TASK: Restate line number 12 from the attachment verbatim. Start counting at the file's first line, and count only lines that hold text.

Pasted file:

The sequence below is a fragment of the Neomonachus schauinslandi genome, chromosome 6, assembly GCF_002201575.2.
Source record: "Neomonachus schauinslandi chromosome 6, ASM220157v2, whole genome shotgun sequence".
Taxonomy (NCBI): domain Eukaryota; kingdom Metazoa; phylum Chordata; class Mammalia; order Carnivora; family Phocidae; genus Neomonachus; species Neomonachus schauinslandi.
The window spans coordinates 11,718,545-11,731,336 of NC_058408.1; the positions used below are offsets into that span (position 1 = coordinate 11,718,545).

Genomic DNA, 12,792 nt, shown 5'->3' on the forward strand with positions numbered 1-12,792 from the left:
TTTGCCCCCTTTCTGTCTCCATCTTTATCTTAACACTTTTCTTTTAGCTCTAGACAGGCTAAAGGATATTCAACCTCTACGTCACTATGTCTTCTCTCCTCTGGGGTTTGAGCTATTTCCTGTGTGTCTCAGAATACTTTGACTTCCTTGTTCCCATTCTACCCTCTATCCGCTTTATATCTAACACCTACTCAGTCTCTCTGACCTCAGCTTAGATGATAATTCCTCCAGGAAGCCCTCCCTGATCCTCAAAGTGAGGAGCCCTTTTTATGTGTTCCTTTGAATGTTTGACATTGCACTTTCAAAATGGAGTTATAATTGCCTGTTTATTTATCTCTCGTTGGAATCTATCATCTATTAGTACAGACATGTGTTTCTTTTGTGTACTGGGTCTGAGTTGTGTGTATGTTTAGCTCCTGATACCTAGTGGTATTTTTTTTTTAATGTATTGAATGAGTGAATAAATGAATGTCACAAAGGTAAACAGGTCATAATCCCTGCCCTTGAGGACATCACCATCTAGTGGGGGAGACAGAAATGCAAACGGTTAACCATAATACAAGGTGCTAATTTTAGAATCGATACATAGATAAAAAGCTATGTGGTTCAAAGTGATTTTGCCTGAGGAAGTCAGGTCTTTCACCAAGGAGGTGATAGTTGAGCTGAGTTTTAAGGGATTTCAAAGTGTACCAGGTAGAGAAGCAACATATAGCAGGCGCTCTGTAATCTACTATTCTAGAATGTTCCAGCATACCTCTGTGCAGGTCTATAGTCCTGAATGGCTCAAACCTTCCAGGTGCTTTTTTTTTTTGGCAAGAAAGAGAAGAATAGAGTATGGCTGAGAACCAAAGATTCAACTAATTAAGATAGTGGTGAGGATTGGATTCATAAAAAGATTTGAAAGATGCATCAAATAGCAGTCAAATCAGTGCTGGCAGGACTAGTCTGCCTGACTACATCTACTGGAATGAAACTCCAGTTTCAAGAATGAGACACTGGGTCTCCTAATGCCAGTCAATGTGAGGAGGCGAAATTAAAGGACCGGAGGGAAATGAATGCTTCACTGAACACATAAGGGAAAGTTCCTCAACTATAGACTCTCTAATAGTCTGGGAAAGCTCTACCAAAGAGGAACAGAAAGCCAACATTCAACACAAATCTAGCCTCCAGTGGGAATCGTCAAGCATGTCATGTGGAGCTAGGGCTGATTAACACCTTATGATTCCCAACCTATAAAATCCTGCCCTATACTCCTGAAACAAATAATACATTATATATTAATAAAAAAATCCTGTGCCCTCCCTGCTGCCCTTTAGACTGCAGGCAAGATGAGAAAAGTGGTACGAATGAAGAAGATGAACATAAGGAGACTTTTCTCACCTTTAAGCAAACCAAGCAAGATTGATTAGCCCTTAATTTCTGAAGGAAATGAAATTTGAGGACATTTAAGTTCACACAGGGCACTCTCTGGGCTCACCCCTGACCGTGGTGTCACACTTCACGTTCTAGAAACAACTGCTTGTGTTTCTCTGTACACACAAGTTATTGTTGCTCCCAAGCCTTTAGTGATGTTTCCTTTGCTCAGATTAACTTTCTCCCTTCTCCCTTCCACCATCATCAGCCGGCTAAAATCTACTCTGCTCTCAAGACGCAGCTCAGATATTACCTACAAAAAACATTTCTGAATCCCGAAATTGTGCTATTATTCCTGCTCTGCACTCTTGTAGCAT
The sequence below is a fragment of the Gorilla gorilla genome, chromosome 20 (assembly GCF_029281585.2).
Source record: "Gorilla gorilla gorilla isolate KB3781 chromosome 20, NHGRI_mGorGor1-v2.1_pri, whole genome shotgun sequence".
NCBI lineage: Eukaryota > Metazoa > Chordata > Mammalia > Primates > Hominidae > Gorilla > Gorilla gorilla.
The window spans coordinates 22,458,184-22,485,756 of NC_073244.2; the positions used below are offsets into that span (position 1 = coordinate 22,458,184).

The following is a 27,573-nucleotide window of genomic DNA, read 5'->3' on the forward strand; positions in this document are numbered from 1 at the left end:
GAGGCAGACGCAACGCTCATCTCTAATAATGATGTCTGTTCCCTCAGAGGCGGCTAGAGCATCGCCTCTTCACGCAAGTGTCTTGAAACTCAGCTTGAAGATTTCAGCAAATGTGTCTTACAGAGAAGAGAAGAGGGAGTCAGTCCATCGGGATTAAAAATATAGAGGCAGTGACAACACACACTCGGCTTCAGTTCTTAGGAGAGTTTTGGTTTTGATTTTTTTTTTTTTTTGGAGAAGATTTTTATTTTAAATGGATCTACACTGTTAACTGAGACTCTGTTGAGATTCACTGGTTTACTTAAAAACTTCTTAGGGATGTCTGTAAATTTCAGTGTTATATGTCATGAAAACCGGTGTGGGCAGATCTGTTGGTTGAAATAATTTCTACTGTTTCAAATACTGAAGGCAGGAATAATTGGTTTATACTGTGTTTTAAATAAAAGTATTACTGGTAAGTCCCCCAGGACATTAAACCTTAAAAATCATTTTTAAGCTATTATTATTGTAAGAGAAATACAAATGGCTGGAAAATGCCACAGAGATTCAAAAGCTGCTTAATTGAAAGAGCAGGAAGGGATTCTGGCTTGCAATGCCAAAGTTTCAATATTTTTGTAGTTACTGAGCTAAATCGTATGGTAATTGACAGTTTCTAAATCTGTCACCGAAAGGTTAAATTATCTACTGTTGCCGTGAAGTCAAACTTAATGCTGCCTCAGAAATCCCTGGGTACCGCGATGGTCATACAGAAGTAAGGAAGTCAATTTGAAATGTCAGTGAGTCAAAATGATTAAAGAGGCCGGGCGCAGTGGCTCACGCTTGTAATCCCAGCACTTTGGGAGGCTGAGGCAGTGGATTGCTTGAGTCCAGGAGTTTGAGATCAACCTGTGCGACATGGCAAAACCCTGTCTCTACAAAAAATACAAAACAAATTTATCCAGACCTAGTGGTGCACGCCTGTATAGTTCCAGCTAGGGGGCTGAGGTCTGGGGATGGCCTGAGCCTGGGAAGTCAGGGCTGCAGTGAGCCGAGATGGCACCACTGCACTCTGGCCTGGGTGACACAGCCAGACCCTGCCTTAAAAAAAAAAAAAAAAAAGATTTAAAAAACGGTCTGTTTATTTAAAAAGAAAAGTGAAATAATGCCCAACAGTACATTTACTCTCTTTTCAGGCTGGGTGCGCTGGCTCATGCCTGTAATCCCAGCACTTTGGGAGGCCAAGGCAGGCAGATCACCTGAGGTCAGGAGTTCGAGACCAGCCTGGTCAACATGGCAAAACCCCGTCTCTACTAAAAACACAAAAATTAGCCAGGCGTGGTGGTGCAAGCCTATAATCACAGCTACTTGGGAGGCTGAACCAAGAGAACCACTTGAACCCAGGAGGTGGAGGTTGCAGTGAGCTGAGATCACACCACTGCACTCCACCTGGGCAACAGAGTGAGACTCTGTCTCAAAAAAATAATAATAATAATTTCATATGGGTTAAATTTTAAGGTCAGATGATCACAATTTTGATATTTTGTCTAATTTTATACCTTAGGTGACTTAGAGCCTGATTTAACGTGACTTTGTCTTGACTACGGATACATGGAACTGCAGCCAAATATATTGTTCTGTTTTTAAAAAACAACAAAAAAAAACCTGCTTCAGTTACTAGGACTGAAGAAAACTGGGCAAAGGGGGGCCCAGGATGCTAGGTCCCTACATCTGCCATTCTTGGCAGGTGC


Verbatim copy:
GAGGCAGACGCAACGCTCATCTCTAATAATGATGTCTGTTCCCTCAGAGGCGGCTAGAGCATCGCCTCTTCACGCAAGTGTCTTGAAACTCAGCTTGAAGATTTCAGCAAATGTGTCTTACAGAGAAGAGAAGAGGGAGTCAGTCCATCGGGATTAAAAATATAGAGGCAGTGACAACACACACTCGGCTTCAGTTCTTAGGAGAGTTTTGGTTTTGATTTTTTTTTTTTTTTGGAGAAGATTTTTATTTTAAATGGATCTACACTGTTAACTGAGACTCTGTTGAGATTCACTGGTTTACTTAAAAACTTCTTAGGGATGTCTGTAAATTTCAGTGTTATATGTCATGAAAACCGGTGTGGGCAGATCTGTTGGTTGAAATAATTTCTACTGTTTCAAATACTGAAGGCAGGAATAATTGGTTTATACTGTGTTTTAAATAAAAGTATTACTGGTAAGTCCCCCAGGACATTAAACCTTAAAAATCATTTTTAAGCTATTATTATTGTAAGAGAAATACAAATGGCTGGAAAATGCCACAGAGATTCAAAAGCTGCTTAATTGAAAGAGCAGGAAGGGATTCTGGCTTGCAATGCCAAAGTTTCAATATTTTTGTAGTTACTGAGCTAAATCGTATGGTAATTGACAGTTTCTAAATCTGTCACCGAAAGGTTAAATTATCTACTGTTGCCGTGAAGTCAAACTTAATGCTGCCTCAGAAATCCCTGGGTACCGCGATGGTCATACAGAAGTAAGGAAGTCAATTTGAAATGTCAGTGAGTCAAAATGATTAAAGAGGCCGGGCGCAGTGGCTCACGCTTGTAATCCCAGCACTTTGGGAGGCTGAGGCAGTGGATTGCTTGAGTCCAGGAGTTTGAGATCAACCTGTGCGACATGGCAAAACCCTGTCTCTACAAAAAATACAAAACAAATTTATCCAGACCTAGTGGTGCACGCCTGTATAGTTCCAGCTAGGGGGCTGAGGTCTGGGGATGGCCTGAGCCTGGGAAGTCAGGGCTGCAGTGAGCCGAGATGGCACCACTGCACTCTGGCCTGGGTGACACAGCCAGACCCTGCCTTAAAAAAAAAAAAAAAAAAGATTTAAAAAACGGTCTGTTTATTTAAAAAGAAAAGTGAAATAATGCCCAACAGTACATTTACTCTCTTTTCAGGCTGGGTGCGCTGGCTCATGCCTGTAATCCCAGCACTTTGGGAGGCCAAGGCAGGCAGATCACCTGAGGTCAGGAGTTCGAGACCAGCCTGGTCAACATGGCAAAACCCCGTCTCTACTAAAAACACAAAAATTAGCCAGGCGTGGTGGTGCAAGCCTATAATCACAGCTACTTGGGAGGCTGAACCAAGAGAACCACTTGAACCCAGGAGGTGGAGGTTGCAGTGAGCTGAGATCACACCACTGCACTCCACCTGGGCAACAGAGTGAGACTCTGTCTCAAAAAAATAATAATAATAATTTCATATGGGTTAAATTTTAAGGTCAGATGATCACAATTTTGATATTTTGTCTAATTTTATACCTTAGGTGACTTAGAGCCTGATTTAACGTGACTTTGTCTTGACTACGGATACATGGAACTGCAGCCAAATATATTGTTCTGTTTTTAAAAAACAACAAAAAAAAACCTGCTTCAGTTACTAGGACTGAAGAAAACTGGGCAAAGGGGGGCCCAGGATGCTAGGTCCCTACATCTGCCATTCTTGGCAGGTGC